Thursday, May 5, 2016

Lately, I have found myself wondering what ever became of baseball great Gaylord Perry. The impressive major league baseball pitcher, who boasts a Cy Young award in both the American and National leagues, became famous years ago for quitting baseball to go into farming.

Years ago, I received a card in the mail from a Farm and Dairy reader, wishing my daughter well. This gentleman had read my column, and said it touched his heart in a way that he could not quite explain.

The lyrics of this song drifted through my head while sorting through drawers of endless stuff which makes up a home.

I have had quite a few good laughs as I have turned the pages of The $64 Tomato by William Alexander.

This is the story of one special horse. When my daughter, Caroline, was a little girl, the biggest thing on her wish list for several consecutive years was a pony.

Do you know what rattle fatigue is? There are no Census Bureau statistics available regarding this, but I'd be willing to bet that nearly 90 percent of all farmers have experienced it at one time.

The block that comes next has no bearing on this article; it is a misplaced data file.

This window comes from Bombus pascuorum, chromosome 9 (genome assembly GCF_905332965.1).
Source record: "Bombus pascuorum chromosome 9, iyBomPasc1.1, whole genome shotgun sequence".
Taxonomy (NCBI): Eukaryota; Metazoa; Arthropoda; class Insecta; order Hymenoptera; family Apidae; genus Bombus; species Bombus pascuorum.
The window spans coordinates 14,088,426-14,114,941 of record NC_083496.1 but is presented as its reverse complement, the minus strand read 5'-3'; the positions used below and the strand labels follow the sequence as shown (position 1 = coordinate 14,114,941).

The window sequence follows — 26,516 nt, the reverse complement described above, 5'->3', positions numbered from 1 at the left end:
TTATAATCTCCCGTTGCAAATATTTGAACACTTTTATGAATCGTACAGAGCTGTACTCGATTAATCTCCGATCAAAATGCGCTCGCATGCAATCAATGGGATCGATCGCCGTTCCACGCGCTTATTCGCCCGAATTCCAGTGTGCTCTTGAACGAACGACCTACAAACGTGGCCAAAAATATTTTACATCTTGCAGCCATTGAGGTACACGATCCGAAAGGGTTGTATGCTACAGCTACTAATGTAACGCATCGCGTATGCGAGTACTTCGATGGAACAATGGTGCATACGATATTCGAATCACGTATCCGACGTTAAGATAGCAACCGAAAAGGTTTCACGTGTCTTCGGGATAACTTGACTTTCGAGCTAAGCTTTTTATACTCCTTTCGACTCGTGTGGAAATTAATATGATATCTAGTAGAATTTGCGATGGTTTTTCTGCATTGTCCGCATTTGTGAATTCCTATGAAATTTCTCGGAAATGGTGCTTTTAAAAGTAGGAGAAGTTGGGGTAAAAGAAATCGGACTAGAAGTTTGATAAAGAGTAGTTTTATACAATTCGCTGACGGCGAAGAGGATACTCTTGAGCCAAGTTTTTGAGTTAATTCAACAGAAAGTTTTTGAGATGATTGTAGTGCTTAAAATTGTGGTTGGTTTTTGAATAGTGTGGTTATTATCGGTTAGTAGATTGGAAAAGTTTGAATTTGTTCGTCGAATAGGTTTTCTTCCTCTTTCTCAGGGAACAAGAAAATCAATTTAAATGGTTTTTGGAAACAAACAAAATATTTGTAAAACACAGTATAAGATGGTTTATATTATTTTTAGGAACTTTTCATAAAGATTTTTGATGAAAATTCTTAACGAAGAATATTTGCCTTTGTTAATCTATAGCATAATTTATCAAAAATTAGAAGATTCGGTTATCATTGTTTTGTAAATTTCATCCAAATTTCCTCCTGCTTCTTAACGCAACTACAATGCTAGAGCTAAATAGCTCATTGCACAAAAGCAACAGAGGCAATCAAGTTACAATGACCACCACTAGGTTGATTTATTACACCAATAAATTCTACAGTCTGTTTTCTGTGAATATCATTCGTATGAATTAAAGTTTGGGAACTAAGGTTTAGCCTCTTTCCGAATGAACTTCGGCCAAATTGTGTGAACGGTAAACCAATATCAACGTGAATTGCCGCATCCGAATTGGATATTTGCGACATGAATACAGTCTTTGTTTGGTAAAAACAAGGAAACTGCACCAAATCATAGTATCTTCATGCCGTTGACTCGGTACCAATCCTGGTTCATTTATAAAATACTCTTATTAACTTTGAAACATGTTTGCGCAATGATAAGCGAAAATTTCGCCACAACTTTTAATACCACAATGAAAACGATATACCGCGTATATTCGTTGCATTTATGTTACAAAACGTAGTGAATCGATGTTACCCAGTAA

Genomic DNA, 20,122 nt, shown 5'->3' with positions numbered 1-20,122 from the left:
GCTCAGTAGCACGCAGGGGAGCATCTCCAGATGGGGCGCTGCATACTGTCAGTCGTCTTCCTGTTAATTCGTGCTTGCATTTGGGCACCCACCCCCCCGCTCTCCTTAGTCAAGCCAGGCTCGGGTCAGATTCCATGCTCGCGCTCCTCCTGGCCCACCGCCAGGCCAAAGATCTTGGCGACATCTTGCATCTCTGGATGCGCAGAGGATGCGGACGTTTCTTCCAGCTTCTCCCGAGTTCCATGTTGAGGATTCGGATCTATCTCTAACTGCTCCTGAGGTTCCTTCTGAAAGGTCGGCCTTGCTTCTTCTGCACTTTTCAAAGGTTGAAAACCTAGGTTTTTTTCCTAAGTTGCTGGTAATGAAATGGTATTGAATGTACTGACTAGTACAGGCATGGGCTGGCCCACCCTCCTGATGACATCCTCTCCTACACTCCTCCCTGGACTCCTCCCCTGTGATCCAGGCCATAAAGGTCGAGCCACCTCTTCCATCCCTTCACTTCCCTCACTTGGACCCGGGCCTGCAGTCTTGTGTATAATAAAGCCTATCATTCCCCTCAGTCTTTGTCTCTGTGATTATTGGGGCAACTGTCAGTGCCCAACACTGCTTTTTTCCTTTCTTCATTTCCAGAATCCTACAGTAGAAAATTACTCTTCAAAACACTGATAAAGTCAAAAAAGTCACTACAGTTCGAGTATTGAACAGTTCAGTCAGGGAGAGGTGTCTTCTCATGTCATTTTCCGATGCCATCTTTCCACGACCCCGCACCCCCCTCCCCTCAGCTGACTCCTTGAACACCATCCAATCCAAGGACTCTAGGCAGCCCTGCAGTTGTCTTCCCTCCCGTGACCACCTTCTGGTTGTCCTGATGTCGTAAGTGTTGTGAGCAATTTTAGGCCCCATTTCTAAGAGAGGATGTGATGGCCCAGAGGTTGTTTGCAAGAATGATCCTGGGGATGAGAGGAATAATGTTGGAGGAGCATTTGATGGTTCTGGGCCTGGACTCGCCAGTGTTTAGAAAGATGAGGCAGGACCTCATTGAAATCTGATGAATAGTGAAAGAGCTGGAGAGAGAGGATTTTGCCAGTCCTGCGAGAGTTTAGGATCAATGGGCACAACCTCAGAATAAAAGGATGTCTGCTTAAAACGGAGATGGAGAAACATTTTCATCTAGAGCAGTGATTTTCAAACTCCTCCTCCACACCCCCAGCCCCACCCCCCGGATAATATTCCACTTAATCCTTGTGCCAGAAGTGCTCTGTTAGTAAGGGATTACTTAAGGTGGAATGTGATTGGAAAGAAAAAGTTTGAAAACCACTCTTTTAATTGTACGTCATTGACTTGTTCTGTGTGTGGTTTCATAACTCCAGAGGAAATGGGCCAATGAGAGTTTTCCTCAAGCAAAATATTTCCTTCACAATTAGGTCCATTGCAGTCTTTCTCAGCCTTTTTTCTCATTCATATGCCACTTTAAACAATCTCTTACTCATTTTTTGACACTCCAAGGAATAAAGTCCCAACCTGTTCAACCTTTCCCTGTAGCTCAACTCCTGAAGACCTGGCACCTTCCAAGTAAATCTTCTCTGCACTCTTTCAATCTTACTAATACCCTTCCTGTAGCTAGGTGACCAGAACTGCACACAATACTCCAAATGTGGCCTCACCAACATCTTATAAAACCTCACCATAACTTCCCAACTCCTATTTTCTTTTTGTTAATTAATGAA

Pulitzer-Prize winning author Annie Dillard, considered by many to be the voice of American baby boomers, once said a child is in many ways a closed door until about the age of 10, when there is an awakening.

It has been an incredibly sad week for horse lovers and horse-race enthusiasts, as the Kentucky Derby winner and legend-in-the-making Barbaro left the Preakness Stakes in an equine ambulance.

As May unfolds and Mother's Day was celebrated once again, I found myself thinking just what it means to be a mom.

I grew up among big sisters. I relied heavily on those three older sisters to steer me in the right direction, provide me with entertainment, clue me in on the latest cool things to say and keep me informed on what not to wear.
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